But the LAPP document is completely silent about this important legacy. Yet the singular act of liquidation was a direct antecent to the marginalization of the neighbourhood that has only deepened over the ensuing decades – the very phenomenon that LAPP seeks to resolve. It seems logical to us that efforts to resolve a problem should at the very least acknowledge the conditions that have led to the problem in the first place – including, and especially the role of the City of Vancouver (and governments at all levels) in creating that problem.
The potential hypocrisy of the rush to Japanify the Downtown Eastside, both within and beyond LAPP is not going unnoticed by many Japanese Canadians who see similarities between what happened to them or their ancestors, and what is happening today amidst the rush to revitalize this neighbourhood in the latest wave of urban gentrification. One prominent Japanese Canadian elder we interviewed emphasized how the annual Powell Street Festival not only memorialized her own experiences as a child who once lived on Powell Street, but also reminded her of her responsibilities to the community that occupies the area today:
We don’t live there anymore but we are coming to have our festival, commemorate our lives there but at the same time remembering that there are people living there and that they must be brought into our community.
Bringing Downtown Eastsiders into our community – this is a profound departure from the prevailing agenda to impose ourselves in their community. Yet, we are witnessing this happening everyday as more and more individual researchers, artists, activists, and leaders of Japanese Canadian organizations are joining up with local efforts to demand more of government and supporting those organizations that are committed to protecting the rights of DTES inhabitants.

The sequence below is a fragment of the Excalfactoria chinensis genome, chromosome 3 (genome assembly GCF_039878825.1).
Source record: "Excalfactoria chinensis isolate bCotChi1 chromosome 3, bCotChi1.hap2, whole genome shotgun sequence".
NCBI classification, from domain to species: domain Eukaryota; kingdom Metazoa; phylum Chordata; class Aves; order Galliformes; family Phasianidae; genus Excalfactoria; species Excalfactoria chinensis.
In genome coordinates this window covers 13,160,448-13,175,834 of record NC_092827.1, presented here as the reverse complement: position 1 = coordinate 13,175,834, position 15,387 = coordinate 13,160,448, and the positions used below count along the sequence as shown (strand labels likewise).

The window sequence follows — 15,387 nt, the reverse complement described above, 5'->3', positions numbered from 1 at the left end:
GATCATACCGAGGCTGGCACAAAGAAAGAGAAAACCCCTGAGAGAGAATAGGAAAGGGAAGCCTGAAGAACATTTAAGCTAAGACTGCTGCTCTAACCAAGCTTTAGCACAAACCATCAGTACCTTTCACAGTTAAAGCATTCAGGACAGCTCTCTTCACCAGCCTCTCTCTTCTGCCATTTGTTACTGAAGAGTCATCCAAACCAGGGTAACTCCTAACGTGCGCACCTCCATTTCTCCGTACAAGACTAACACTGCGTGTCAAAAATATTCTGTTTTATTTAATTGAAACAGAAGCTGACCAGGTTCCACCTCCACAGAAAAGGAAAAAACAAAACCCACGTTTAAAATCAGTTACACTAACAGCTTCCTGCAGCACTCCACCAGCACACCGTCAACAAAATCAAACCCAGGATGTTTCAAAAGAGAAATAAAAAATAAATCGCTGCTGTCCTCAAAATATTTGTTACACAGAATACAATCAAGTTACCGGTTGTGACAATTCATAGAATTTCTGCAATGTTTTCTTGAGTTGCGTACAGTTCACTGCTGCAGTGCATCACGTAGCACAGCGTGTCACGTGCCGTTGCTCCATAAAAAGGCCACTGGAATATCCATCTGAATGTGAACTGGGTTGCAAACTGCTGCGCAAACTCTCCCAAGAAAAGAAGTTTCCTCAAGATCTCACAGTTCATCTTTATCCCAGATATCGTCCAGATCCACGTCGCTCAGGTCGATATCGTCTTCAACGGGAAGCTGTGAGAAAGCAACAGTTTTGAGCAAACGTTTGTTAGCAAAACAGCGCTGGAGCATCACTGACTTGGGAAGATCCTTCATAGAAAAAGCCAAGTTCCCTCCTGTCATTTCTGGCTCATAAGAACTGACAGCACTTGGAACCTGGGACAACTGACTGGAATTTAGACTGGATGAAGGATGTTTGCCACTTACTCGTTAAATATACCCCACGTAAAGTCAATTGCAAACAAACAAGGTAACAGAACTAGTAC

To them, the legacy of their history is not something that can be found in a trendy restaurant or preserved in a piece of old tile or stone. Their priority is to work alongside the inhabitants of the Downtown Eastside as an assertion and celebration of human rights for all Canadians. The liquidation and internment was the grist for the landmark redress settlement of the first generation of Japanese Canadian human rights activists 25 years ago. To Japanese Canadian activists today, fighting for the rights of today’s DTES inhabitants honours this legacy.
Just take the Powell Street Festival as an example. Every year, this festival is a celebration of the value of this neighbourhood – many attend to remember and celebrate what it once was – the cultural hearth of all Japanese Canadians. For others, the festival is also a celebration of what the DTES continues to be – a place where people of all ancestries and relations who have been targeted by an often hostile and uncaring society have always come to find refuge, protection, support, and community.
For us, the task ahead is to unify the efforst of our partners to make the case for a better recognition of the importance of the DTES in achieving human rights in Canada, ever since the creation of Vancouver over a century ago. Our aim is to mobilize the rich and living history of the neighbourhood in order to compel governments not just to propose solutions for the neighbourhood (as they have been doing for years), but to put into practice their responsibilities – in this case not just as human rights champions, but also as perpetrators of the ‘causes’ of the many hardships that affect people’s lives in the DTES today.